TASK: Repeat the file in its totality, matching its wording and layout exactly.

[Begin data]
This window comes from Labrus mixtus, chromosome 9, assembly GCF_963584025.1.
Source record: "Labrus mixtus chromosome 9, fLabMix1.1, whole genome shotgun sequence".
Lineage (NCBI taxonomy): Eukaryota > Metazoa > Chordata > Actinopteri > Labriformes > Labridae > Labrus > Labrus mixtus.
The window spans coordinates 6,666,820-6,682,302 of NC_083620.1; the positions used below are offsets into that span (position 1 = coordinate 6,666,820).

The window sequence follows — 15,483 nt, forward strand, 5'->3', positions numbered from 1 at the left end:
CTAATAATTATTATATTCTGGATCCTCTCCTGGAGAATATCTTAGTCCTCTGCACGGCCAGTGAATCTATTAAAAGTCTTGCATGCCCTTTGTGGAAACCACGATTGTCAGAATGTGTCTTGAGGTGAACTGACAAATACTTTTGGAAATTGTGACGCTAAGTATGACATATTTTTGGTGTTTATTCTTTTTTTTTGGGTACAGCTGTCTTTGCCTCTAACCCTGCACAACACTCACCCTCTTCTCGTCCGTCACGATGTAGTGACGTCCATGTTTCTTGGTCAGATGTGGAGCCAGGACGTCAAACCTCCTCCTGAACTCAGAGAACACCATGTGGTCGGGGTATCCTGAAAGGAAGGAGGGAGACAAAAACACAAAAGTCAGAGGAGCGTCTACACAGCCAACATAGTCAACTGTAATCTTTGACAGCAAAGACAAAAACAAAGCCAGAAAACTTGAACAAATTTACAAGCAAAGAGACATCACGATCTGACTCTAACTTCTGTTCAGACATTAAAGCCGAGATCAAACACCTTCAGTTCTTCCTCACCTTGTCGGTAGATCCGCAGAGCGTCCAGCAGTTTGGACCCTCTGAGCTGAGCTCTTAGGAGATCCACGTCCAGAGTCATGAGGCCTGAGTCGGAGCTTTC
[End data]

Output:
This window comes from Labrus mixtus, chromosome 9, assembly GCF_963584025.1.
Source record: "Labrus mixtus chromosome 9, fLabMix1.1, whole genome shotgun sequence".
Lineage (NCBI taxonomy): Eukaryota > Metazoa > Chordata > Actinopteri > Labriformes > Labridae > Labrus > Labrus mixtus.
The window spans coordinates 6,666,820-6,682,302 of NC_083620.1; the positions used below are offsets into that span (position 1 = coordinate 6,666,820).

The window sequence follows — 15,483 nt, forward strand, 5'->3', positions numbered from 1 at the left end:
CTAATAATTATTATATTCTGGATCCTCTCCTGGAGAATATCTTAGTCCTCTGCACGGCCAGTGAATCTATTAAAAGTCTTGCATGCCCTTTGTGGAAACCACGATTGTCAGAATGTGTCTTGAGGTGAACTGACAAATACTTTTGGAAATTGTGACGCTAAGTATGACATATTTTTGGTGTTTATTCTTTTTTTTTGGGTACAGCTGTCTTTGCCTCTAACCCTGCACAACACTCACCCTCTTCTCGTCCGTCACGATGTAGTGACGTCCATGTTTCTTGGTCAGATGTGGAGCCAGGACGTCAAACCTCCTCCTGAACTCAGAGAACACCATGTGGTCGGGGTATCCTGAAAGGAAGGAGGGAGACAAAAACACAAAAGTCAGAGGAGCGTCTACACAGCCAACATAGTCAACTGTAATCTTTGACAGCAAAGACAAAAACAAAGCCAGAAAACTTGAACAAATTTACAAGCAAAGAGACATCACGATCTGACTCTAACTTCTGTTCAGACATTAAAGCCGAGATCAAACACCTTCAGTTCTTCCTCACCTTGTCGGTAGATCCGCAGAGCGTCCAGCAGTTTGGACCCTCTGAGCTGAGCTCTTAGGAGATCCACGTCCAGAGTCATGAGGCCTGAGTCGGAGCTTTC